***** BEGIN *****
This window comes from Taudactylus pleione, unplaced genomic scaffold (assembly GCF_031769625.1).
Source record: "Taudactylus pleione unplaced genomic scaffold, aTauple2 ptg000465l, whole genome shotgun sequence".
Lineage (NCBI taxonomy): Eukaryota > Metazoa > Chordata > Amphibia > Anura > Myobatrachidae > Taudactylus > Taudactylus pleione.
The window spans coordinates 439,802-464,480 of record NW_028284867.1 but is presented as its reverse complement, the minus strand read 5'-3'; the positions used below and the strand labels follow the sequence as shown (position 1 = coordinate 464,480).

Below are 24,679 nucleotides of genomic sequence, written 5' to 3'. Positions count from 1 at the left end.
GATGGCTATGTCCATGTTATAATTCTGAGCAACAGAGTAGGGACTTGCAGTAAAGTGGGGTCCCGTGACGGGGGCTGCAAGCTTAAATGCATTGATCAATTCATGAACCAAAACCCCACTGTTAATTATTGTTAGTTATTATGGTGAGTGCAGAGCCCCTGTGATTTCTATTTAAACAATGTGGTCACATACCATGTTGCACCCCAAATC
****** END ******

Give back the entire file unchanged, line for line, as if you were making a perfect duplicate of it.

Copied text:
This window comes from Taudactylus pleione, unplaced genomic scaffold (assembly GCF_031769625.1).
Source record: "Taudactylus pleione unplaced genomic scaffold, aTauple2 ptg000465l, whole genome shotgun sequence".
Lineage (NCBI taxonomy): Eukaryota > Metazoa > Chordata > Amphibia > Anura > Myobatrachidae > Taudactylus > Taudactylus pleione.
The window spans coordinates 439,802-464,480 of record NW_028284867.1 but is presented as its reverse complement, the minus strand read 5'-3'; the positions used below and the strand labels follow the sequence as shown (position 1 = coordinate 464,480).

Below are 24,679 nucleotides of genomic sequence, written 5' to 3'. Positions count from 1 at the left end.
GATGGCTATGTCCATGTTATAATTCTGAGCAACAGAGTAGGGACTTGCAGTAAAGTGGGGTCCCGTGACGGGGGCTGCAAGCTTAAATGCATTGATCAATTCATGAACCAAAACCCCACTGTTAATTATTGTTAGTTATTATGGTGAGTGCAGAGCCCCTGTGATTTCTATTTAAACAATGTGGTCACATACCATGTTGCACCCCAAATC